There have been many proposed changes/additions to the scales used to classify the intensity of tropical cyclones. Here's one brief article on the subject: AGU articleWe should always be open to revisiting classification schemes - I'm thinking about how the F-scale morphed into the EF for tornadoes.
I guess for wind alone, perhaps it might be useful to add an extra level...on the other hand, focusing on trying to define a scheme whereby the overall 'potential' for a tropical system to cause damage, or death, might be useful. For instance, many deaths from hurricanes/typhoons are from flooding, either from the rain, or surge...trying to incorporate these into a scale would be of use, especially when trying to communicate the risks, so that folks get away from the 'Oh, it's only a Cat 1, so it'll be fine', ahead of 35-45 inches of rain falling and giving catastrophic flooding.
I am not sure it is a "false narrative" with regard to hurricanes, especially with regard to their impact. With warmer oceans the frequency of strong storms may well be increasing, and certainly with higher sea levels and with an increased frequency of slow-moving storms (including Dorian, as mentioned above), the impact is increasing. Now I have no idea what the motivation might be behind the suggestion to add another category; it doesn't make much sense to me for the reasons others have mentioned. What I am reacting to here is the attempt to claim that the idea that global warming is influencing storms and their consequences is a "false narrative."I wonder of any of this is designed to bolster the idea of Global Warming? That is, storms (including tornadoes) are becoming stronger, which is a false narrative. Not that Jeff Masters is promoting this, but he's not the first to suggest raising storm rankings.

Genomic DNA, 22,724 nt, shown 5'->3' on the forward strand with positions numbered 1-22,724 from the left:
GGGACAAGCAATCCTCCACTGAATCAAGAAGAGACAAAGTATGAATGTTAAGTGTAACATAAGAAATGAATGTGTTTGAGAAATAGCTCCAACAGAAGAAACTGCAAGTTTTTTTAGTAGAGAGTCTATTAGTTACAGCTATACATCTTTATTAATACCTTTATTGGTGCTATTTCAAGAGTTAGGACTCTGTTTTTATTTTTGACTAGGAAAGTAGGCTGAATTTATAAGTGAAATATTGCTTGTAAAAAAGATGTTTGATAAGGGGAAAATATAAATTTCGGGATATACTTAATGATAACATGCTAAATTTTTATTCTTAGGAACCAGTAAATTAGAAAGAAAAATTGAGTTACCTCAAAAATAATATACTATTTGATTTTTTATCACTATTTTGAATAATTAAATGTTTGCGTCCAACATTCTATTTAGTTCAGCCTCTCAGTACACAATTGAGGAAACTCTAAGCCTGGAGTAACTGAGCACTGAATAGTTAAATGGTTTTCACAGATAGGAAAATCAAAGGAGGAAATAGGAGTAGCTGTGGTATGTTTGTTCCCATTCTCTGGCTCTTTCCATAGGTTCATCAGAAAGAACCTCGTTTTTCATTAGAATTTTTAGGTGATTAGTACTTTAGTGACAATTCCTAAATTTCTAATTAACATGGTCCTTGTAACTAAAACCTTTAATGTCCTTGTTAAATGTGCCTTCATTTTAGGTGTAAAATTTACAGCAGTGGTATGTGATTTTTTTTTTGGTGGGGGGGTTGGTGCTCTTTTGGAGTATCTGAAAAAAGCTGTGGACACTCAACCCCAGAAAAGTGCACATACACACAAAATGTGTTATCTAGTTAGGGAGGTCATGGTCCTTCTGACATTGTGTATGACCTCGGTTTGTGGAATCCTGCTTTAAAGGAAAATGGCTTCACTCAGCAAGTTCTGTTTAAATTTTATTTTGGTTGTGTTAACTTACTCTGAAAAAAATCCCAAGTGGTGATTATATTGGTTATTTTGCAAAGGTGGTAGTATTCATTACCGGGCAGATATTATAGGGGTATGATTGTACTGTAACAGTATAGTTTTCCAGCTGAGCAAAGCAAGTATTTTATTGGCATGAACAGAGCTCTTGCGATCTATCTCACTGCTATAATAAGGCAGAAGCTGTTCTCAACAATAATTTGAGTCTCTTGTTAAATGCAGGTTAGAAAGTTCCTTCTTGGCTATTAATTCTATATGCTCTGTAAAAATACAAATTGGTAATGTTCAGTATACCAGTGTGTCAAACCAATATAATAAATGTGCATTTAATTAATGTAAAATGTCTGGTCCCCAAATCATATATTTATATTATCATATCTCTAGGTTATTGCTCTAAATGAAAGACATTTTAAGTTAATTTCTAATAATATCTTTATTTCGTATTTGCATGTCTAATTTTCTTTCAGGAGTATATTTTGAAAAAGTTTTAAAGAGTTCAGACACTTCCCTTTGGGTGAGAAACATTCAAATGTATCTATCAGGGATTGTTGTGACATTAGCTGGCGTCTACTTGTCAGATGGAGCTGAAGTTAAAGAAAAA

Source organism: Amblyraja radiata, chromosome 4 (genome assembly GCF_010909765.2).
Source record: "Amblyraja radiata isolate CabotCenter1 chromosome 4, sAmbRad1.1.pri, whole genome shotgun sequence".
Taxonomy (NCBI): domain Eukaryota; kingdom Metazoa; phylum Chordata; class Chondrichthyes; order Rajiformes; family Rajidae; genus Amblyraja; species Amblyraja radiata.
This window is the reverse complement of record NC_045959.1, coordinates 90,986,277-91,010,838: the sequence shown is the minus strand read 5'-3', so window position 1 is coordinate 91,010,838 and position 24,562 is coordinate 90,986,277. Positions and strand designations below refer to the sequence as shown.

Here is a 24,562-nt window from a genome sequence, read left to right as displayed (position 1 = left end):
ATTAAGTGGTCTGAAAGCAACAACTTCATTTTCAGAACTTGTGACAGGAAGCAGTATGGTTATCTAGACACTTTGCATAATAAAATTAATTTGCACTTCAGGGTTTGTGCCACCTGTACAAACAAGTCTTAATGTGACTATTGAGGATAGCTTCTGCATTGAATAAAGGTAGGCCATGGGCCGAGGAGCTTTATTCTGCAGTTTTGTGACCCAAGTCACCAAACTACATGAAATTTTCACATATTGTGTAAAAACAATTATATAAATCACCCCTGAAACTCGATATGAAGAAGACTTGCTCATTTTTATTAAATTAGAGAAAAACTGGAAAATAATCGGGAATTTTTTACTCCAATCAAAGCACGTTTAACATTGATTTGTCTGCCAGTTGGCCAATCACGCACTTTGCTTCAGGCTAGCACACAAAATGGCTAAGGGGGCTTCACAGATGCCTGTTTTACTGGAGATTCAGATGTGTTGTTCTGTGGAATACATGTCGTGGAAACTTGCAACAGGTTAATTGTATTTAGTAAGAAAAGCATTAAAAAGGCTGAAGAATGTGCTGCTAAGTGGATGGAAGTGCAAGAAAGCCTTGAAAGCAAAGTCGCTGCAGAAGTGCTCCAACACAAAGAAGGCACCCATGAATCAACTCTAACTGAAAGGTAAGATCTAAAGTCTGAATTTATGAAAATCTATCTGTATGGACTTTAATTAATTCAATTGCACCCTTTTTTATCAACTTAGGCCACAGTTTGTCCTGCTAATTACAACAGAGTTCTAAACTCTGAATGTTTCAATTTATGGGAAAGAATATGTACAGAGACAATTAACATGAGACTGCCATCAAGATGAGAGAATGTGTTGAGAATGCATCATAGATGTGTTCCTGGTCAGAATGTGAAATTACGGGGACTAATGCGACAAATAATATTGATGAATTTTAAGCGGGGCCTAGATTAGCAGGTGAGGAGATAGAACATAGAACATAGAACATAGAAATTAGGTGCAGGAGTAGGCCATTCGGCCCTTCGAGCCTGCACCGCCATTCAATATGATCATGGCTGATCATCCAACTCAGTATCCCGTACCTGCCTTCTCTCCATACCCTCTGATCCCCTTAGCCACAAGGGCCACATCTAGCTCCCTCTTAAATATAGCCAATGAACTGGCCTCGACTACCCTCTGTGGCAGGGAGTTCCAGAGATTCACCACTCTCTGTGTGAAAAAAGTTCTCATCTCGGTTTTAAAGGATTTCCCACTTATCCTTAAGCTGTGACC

Totally agree and great points!Certainly an interesting discussion.
I could see some point in adding another level. (but then say you did add a 6 (and maybe 7 as the article mentioned) where do you stop, say for example all conditions were exactly perfect...and you got an extreme storm, well beyond those, and the likes of which has never been seen? Do you then add an 8 for such a beast? (something that would likely never happen again))
I think the biggest thing would be as others have mentioned...the public would start going "This one is only a Cat-4" I'm not going to worry about anything less than a 5 or 6.
I think in the case of Dorian you absolutely have to take into account that it parked there for a full day.
I know Tornadoes and the EF scale can't be directly compared to a hurricane(since its a damage scale, not simply a wind scale), but say you got a long lasting one not exceeding "EF4-level wind", and it moved at very minimal speed across a town, there's going to a whole lot less left of the place than if it whips through. Maybe even bad enough that it'd end up rated an EF5.
See the item linked below. Pretty much supports what I said, which was that the frequency of strong hurricanes MAY be increasing, and that the impact of tropical systems is increasing because of higher sea levels. And it is pretty clear that we have had a number of slower moving storms recently, which may be explained in part by a northward shift in the jet stream, resulting in weaker steering currents in the some of the areas where tropical storms occur, resulting in a greater propensity for the storms to stall. And I do not see how accusing people of "3rd grade insults" contributes to a useful conversation.Please post records showing there are more intense hurricanes. There have always been very strong hurricanes but most do not make contact with land. Nor is there direct evidence tornadoes are increasing in intensity. You might want to look up the terms "cap," "drought," and study the effects of dust coming off the western coast of Africa during the hurricane season, which could also relate to "global warning" and would have negative effects on severe weather as well. Again, post the actual data before making 3rd. grade, insults.